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Everyone should appreciate the depth of our best words

You can tell a lot about a person based on his or her vocabulary and willingness to use words not found in conventional conversation. While they may make you sound smarter, they are also a clue to how well you would do playing trivia games.

Many of these non-mainstream words just sound cool when you speak them.

Don’t feel ashamed for plugging them into your conversations, as I once did. A truck went down the street this morning hauling a tank labeled “non potable water.” Potable means suitable for drinking, but how many people know that?

Some of the most powerful and best-sounding words in the English language come from the Old Testament. Golgotha, where Jesus was crucified, is also known as “Skull Hill.” A Baptist congregation in Spanaway, Wash., took it as its formal name. So did the Missionary Baptist Church in Long Beach, Calif. The hamlet of Golgotha Church, Ga., sustained heavy damage in the Civil War prior to the siege of Atlanta.

Also from the same week in history comes “Gethsemane,” the garden at the foot of the Mount of Olives. It’s a course word with a jagged beginning and a smooth ending. Parallels abound.

Another gem is “leviathan.” The earliest use of this word appears in the Bible as the name of a monstrous sea creature. It is also the name of a book on political philosophy written in 1651 by Thomas Hobbes. I smile at the fact that this was the name chosen for a massive 19th century train car as well as a roller coaster at modern-day Canada’s Wonderland. Words can be recycled so easily.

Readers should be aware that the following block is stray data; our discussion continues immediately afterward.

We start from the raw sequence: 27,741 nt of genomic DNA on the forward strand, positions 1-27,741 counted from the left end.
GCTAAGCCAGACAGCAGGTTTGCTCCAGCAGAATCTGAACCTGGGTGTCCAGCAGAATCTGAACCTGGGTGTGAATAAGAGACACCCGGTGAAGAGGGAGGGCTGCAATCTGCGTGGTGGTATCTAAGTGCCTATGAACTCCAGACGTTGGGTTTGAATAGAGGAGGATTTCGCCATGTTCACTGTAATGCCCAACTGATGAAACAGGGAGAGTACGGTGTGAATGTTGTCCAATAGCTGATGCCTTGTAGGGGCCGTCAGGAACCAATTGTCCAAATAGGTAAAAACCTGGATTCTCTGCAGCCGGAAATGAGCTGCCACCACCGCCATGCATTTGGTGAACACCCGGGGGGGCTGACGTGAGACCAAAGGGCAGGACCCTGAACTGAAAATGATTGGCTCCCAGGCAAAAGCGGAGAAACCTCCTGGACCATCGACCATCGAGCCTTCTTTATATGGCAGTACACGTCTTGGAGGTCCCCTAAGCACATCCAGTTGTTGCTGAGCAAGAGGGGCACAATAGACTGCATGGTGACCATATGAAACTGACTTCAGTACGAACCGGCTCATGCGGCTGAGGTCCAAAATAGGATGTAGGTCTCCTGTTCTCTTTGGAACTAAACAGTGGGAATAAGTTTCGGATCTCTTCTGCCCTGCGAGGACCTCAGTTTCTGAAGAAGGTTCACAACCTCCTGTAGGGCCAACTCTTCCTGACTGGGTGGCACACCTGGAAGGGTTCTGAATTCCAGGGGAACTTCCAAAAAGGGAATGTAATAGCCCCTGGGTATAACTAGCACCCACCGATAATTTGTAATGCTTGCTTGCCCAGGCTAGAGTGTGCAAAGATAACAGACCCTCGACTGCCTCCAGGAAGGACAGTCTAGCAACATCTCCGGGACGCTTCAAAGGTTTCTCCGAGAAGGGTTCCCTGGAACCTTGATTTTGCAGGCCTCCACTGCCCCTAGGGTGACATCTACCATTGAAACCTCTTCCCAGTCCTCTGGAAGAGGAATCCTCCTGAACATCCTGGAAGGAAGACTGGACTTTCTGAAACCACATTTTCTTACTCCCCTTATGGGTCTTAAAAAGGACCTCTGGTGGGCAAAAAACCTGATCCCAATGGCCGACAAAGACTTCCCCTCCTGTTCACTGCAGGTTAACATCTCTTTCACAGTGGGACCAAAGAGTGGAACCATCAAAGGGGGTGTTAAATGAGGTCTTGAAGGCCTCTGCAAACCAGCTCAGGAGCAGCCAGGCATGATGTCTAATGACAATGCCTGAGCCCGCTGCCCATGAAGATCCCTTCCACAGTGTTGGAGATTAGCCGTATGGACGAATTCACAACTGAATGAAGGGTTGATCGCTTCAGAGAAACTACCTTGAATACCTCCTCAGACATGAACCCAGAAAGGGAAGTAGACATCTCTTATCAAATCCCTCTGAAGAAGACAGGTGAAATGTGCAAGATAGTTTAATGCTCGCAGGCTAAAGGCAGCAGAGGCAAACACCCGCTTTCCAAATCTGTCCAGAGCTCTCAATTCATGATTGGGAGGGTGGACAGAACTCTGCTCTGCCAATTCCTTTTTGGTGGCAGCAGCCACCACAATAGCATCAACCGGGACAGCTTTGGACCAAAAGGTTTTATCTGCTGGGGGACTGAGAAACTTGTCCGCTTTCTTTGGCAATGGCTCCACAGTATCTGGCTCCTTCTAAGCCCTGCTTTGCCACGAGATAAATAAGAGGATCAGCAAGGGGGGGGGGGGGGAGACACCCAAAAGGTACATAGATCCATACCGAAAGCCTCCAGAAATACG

The verb “impeller” has a rich visual texture. It refers to the blades within a pump or turbine which push the fluid into another component. Close your eyes as you say it and you can see the word in action.

The Latin language has a great deal to do with our lofty English creations.Audacity is rooted in the Latin word audax, meaning bold. More currently, it is the name of an audio editing application.

How about the word avatar? It was born of Hindu mythology and meant the incarnation of a god. Now we use it when describing our likeness on Facebook.

When the Buffalo Sabres added a new Russian hockey player in 1999, no one in our house could remember his name, let alone pronounce it. Thus, Maxim Afinogenov became known as simply “onomatopoeia” for several weeks. It stuck. It was one way we kept onomatopoeia from being ephemeral, or that is to say, easily forgotten.

Rampart is a durable word most often associated with the walls of a fort.

It’s even laced into our national anthem. It found new life in a classic TV show called “Emergency.”

Shenanigans are playful misdeeds far more forgivable than routine horseplay or goofing around. Chances are that if one has difficulty spelling the word, it’s not in your repertoire. Today people say “playlist” instead of repertoire, but the latter simply sounds so sophisticated.

The above use of four consecutive words beginning with the same letter is called alliteration, a lost art in the literary world. Modern writers are urged to keep this skill in their quiver at all times.

I shocked my daughter one night while watching “Jeopardy!” by knowing the names of the two types of coal. I have not used bituminous nor anthracite in a sentence since then, but surely I will.

Many of these words are misused. A cataclysm does not mean any broad type of disaster or violent upheaval. Its ancient roots specifically refer to a flood or a deluge. Therefore if the North Koreans threaten the United States with the apocalypse, they should understand that ancient word refers to an ultimate revelation. I suspect it will be them, not us, who receive a revelation should they fire the first shot.

Newspaper editors are being told constantly to write shorter stories and use words easily understood by those readers possessing only a fourth grade education. That would be calamitous.

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